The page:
“Whether students have personal vehicles tends to be the determining factor for whether they can leave campus, especially because the coach is so expensive,” Conway said. “ I haven’t rented a Zipcar personally, but I’ve heard they tend to be quite expensive as well. So I think it does tend to be a matter of whether you have the economic means to get away from campus.”
Even making time for shorter trips to nearby towns can be difficult, especially when students don’t have access to a car. As Conway notes, the schedule that Advance Transit buses run on can be difficult to manage for students with a full course load and extracurricular commitments. Although the Advance Transit hours were recently extended, the latest bus route runs until 9:03 p.m. on weekdays and 6:20 p.m. on Saturdays, with no service on Sundays.
“Public transportation is a lovely resource, but it’s also very time consuming,” Conway said. “It shuts down on the early side, so if you have classes it’s really hard to find a window where you can get there and back without getting stranded.”
However, despite the added academic pressures, the price of transit and the lack of access to cars that many freshmen face, Yasir has still managed to find ways to overcome these challenges.
“I took a trip down to Boston with some friends, and it was one of the best weekends I’ve had,” Yasir said. “It isn’t as easy to get off campus, but it’s still possible with enough work, and it’s definitely worth doing.”
The other major way to leave campus is through clubs, particularly the Dartmouth Outing Club. Conway said that the DOC is the main way she travels away from Hanover.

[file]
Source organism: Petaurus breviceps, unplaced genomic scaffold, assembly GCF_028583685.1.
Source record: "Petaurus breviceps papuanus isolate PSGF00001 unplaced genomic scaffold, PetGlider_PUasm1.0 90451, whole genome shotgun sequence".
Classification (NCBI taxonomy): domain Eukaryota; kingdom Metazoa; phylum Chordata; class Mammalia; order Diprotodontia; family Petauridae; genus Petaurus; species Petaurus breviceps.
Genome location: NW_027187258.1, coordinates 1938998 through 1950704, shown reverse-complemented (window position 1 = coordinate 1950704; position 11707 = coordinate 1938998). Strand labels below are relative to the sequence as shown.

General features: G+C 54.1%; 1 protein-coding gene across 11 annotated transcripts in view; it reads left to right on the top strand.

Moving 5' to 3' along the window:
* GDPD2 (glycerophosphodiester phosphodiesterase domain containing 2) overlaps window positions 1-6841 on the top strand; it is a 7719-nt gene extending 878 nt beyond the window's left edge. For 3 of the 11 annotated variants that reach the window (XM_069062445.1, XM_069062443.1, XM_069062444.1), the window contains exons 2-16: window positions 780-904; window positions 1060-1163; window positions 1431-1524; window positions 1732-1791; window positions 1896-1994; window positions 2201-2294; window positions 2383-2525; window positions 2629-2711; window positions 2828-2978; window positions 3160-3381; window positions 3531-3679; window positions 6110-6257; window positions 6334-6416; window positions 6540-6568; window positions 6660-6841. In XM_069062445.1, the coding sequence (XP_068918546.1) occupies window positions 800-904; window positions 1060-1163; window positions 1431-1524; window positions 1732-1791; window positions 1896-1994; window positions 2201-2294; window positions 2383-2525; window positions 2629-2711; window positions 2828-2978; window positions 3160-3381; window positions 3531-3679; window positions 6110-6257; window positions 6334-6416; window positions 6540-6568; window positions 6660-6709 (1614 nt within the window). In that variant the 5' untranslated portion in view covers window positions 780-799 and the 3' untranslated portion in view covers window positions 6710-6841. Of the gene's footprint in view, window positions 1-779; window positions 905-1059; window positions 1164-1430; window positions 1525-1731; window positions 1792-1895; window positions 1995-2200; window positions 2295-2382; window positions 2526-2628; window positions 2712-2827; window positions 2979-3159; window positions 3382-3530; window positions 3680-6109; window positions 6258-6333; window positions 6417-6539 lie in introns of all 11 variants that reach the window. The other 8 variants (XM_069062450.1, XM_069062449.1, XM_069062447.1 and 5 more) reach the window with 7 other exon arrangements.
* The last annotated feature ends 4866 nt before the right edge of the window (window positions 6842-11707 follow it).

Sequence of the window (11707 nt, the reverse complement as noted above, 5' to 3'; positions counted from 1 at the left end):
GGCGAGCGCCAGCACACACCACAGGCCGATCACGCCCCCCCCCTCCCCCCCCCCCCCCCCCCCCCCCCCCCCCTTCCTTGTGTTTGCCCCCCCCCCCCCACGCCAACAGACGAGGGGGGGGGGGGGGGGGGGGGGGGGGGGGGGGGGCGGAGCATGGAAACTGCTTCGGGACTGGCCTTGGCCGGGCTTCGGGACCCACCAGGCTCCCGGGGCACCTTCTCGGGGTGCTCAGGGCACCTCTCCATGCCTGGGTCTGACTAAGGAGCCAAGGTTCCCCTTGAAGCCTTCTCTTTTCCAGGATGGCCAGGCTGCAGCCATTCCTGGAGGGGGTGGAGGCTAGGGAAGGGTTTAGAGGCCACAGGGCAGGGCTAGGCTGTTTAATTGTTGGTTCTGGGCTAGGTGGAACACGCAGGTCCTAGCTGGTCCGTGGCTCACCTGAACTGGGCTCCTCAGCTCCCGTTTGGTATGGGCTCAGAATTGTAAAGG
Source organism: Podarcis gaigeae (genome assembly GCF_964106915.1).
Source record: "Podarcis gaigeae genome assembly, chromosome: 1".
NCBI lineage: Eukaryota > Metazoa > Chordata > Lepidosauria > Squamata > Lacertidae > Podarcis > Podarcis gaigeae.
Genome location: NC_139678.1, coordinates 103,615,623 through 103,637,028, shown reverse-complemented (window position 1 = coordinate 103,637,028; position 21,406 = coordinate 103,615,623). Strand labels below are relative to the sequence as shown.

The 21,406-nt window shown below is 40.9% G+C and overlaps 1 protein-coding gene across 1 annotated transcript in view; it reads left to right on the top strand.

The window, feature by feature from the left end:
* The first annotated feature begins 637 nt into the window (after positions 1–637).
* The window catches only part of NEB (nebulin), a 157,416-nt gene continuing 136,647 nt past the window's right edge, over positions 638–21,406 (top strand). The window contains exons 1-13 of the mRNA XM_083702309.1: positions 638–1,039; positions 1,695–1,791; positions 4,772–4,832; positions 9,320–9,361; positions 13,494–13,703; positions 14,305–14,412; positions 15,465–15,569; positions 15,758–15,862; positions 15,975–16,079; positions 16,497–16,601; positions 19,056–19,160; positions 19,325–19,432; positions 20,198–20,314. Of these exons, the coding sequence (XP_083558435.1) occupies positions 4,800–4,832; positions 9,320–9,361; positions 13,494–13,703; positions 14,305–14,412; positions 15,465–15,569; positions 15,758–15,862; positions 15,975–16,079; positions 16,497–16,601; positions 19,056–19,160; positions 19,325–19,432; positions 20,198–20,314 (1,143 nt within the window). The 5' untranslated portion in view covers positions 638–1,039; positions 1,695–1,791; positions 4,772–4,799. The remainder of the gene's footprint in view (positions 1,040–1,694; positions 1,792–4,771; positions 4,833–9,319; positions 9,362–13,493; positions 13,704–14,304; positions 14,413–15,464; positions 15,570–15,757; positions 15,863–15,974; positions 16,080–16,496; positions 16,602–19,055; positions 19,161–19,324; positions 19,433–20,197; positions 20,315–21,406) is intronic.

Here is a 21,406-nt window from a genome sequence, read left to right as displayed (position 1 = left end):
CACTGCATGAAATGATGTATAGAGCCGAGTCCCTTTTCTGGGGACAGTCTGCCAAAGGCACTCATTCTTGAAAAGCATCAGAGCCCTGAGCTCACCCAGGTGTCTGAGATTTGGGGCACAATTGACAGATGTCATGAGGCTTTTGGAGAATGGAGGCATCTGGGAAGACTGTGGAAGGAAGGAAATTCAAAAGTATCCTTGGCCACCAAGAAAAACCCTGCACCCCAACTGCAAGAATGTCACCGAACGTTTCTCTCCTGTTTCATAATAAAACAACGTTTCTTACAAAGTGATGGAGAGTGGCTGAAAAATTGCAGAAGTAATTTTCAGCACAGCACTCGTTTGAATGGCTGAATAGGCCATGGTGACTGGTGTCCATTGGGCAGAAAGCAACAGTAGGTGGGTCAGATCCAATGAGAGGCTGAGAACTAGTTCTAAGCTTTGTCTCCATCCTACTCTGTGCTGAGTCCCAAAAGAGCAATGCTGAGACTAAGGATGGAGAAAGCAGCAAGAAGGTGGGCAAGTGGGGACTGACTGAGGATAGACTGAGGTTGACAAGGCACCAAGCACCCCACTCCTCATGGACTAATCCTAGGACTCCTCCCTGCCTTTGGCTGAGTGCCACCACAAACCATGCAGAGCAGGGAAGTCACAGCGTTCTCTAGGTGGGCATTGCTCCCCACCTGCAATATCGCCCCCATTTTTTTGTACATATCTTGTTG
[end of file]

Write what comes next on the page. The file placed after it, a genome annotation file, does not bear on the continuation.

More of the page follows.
“Being a DOC leader is very appealing,” Conway said. “If you get certified to drive a van, you can lead a trip and say, ‘I’m going to go to the farmers market.’ So I do think the DOC is a great outlet, and you feel that sense of physically leaving campus.”
She also emphasized the escape that the nearby natural surroundings can provide.
“Yes, this campus is isolated, but it’s surrounded by so many mountains, trees and incredible natural elements,” Conway said. “We benefit from that quite a bit, with the parks or the DOC or getting off campus.”
Beyond physically leaving campus, there are easy ways to keep in touch with the outside world virtually. Huebner says that one of the best things someone can do to cope with the pressures of the bubble is calling loved ones.
“I love to call my family, and that’s something I didn’t do as much during freshman year,” Huebner said. “ Now, I sometimes talk with my older sister for two hours straight, and it’s just a breath of fresh air to hear about what they’re doing.”
Dartmouth’s isolation isn’t all negative. Conway said that one of the best things about the bubble is how it provides safe spaces that may not exist everywhere outside of Dartmouth.
“I think I’ve benefited from it in several ways,” Conway said. “For instance, there are queer communities on campus who have granted me a lot of safety in ways that I would not necessarily have found in other spaces. Because this is such an isolated space, it offers a certain sense of security in that bubble.”
Huebner also noted that Dartmouth’s bubble serves to bring its tight knit community even closer together.
“One of the positives is that we definitely develop stronger relationships with those around us,” Huebner said. “You really form deep connections with people because you have to entertain yourself and find an escape from academics.”
Ultimately, Huebner emphasized that it is equally important to stay connected with the outside world and with the people on campus. There is a lot on campus to be appreciated, so long as students can take a break when they need to.
“After a certain point, you do need time away from this place so you are able to come back and enjoy it more,” Huebner said. “This is a great place, but — since it is so isolating — you need to refresh. I’m sure that’s normal for all academic institutions.”